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"I lead this company without political bias and work to ensure that our products continue to operate that way," Pichai said, according to the transcript released on Monday. "As an American company, we cherish the values and freedoms that have allowed us to grow and serve so many users," Pichai said.
Hundreds of pro-environment activists lobbied lawmakers on Capitol Hill Monday in an attempt to pressure Democratic leaders to endorse a Green New Deal for the new majority’s agenda in the next Congress. Protesters staged sit-ins at the congressional offices of Reps. Nancy Pelosi, Steny Hoyer and Jim McGovern, calling for a transition from fossil fuels to renewable energy and urging Democrats to leverage their power in the 116th Congress to enact green legislative proposals championed by progressives.
Nichols and colleagues found that the breast cancer risk peaks 4.6 years after a woman's most recent birth but then begins to fall. After another 19 years, the risk returns to the same level as a woman who has never given birth. By 34.5 years after birth of the youngest child, the breast cancer risk is 23 percent lower than the risk in women who had never been pregnant.
The new guidelines released today by the Canadian Task Force on Preventive Health Care are similar to recommendations released in 2011, researchers note in CMAJ. "The evidence continues to show a close balance between potential benefits and harms of breast cancer screening," Moore said by email. "This balance appears to be less favorable for younger women." The goal of mammograms is to detect tumors before they can be felt in a physical breast exam, catching cancer sooner when it's easier to treat.
In his first national address following France's worst unrest for years, Macron sought to restore calm and struck a humble tone after accusations his governing style and economic policies were fracturing the country. "We will respond to the economic and social urgency with strong measures, by cutting taxes more rapidly, by keeping our spending under control, but not with U-turns," Macron said in the 13-minute TV address from the Elysee Palace. In measures that are likely to cost billions to state coffers, Macron said people on the minimum wage would see their salaries rise by 100 euros ($113.76) a month in 2019 without extra costs to employers.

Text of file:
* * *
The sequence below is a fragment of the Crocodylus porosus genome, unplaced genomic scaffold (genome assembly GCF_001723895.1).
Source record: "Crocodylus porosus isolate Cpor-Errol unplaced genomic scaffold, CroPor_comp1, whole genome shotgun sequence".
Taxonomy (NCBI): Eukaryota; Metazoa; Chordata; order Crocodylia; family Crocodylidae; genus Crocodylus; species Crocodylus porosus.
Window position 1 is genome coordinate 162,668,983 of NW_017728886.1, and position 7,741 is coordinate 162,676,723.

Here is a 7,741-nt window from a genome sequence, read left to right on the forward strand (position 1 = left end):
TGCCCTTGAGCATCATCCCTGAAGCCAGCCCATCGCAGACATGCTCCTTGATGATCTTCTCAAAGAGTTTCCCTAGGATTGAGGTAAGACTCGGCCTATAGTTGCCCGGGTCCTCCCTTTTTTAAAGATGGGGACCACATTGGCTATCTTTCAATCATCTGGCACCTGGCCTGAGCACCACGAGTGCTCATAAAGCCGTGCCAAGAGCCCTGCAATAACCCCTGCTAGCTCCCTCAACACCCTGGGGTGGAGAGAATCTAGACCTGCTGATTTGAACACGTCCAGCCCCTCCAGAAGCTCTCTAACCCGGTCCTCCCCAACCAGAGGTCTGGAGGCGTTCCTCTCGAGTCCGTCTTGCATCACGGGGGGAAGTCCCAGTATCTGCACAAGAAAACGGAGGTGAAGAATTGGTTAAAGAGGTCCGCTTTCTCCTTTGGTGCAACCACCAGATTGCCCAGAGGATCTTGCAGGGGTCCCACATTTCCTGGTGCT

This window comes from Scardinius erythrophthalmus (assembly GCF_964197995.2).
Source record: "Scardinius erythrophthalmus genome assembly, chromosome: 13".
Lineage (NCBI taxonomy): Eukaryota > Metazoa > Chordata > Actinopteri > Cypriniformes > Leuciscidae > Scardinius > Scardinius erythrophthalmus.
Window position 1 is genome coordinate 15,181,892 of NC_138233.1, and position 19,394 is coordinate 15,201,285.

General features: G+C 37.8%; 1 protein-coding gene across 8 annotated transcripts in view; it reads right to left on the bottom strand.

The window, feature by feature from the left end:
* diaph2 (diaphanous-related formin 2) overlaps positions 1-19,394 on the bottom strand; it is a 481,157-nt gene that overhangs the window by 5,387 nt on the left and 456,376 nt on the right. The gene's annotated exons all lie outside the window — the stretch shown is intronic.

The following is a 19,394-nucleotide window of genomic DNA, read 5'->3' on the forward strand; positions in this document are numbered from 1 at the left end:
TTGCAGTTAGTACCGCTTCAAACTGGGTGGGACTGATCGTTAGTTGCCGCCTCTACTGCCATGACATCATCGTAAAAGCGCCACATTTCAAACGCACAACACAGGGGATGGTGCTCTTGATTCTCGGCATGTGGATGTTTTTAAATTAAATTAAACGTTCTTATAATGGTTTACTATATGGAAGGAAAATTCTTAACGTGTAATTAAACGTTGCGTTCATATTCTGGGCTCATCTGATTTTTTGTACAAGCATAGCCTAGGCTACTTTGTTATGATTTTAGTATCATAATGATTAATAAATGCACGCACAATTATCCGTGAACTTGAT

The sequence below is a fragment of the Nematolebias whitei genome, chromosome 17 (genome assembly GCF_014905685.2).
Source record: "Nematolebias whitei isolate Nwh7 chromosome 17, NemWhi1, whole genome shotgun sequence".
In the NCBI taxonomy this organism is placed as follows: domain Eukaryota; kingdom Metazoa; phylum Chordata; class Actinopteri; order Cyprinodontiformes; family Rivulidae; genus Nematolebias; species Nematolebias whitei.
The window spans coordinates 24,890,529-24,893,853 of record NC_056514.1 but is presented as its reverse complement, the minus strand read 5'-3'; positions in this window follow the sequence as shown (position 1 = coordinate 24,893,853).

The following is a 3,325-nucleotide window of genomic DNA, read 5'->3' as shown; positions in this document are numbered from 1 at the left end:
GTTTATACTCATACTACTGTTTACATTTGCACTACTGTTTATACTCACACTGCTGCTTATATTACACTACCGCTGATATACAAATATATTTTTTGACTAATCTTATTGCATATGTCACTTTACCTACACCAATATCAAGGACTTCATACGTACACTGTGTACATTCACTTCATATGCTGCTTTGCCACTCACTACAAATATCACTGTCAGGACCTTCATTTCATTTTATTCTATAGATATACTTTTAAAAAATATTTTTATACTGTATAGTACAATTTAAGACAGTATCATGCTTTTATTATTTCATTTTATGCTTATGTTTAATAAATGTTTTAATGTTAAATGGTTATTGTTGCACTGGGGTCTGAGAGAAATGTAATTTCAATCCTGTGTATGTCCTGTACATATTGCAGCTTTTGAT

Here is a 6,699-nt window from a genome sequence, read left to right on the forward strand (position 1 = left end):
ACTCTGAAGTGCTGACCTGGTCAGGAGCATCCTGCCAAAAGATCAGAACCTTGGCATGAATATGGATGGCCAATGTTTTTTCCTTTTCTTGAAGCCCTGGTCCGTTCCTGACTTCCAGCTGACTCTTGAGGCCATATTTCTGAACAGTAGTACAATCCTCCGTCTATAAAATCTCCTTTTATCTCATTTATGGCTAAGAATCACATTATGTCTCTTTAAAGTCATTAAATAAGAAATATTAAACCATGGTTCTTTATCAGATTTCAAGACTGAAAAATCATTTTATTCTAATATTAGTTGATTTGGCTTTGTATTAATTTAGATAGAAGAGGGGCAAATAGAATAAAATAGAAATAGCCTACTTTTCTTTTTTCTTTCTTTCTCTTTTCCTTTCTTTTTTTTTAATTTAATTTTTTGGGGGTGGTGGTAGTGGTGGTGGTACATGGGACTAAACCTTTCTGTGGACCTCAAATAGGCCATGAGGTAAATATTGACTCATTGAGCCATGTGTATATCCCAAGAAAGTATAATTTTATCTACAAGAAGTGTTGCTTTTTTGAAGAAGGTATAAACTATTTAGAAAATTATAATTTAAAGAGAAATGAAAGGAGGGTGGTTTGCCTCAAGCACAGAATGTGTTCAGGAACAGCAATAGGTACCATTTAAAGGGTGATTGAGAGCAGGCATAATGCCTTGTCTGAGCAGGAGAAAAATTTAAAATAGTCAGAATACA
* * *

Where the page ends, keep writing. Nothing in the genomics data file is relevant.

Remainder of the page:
The Rural Wireless Association in a filing to the U.S. Federal Communications Commission asked for funding and time to “rip and replace” if U.S. officials order carriers to remove equipment from Huawei, which Congress has identified as a security threat for its ties to the Chinese government. Huawei’s Chief Financial Officer Meng Wanzhou was arrested in Vancouver on Dec. 1 on the orders of U.S. authorities for allegedly violating American sanctions on selling technology to Iran. The arrest has become a flash-point in ties between the U.S. and China that’s rattled investors and sent stock markets tumbling.
The Fuzhou Intermediate People’s Court ruled that Apple is infringing two Qualcomm patents and issued injunctions against the sale of the iPhone 6S, iPhone 6S Plus, iPhone 7, iPhone 7 Plus, iPhone 8, iPhone 8 Plus and iPhone X, the San Diego, California-based chipmaker said in a statement Monday. The most recent models introduced in September, the iPhone XS, XR and XS Max, are not covered by the ban.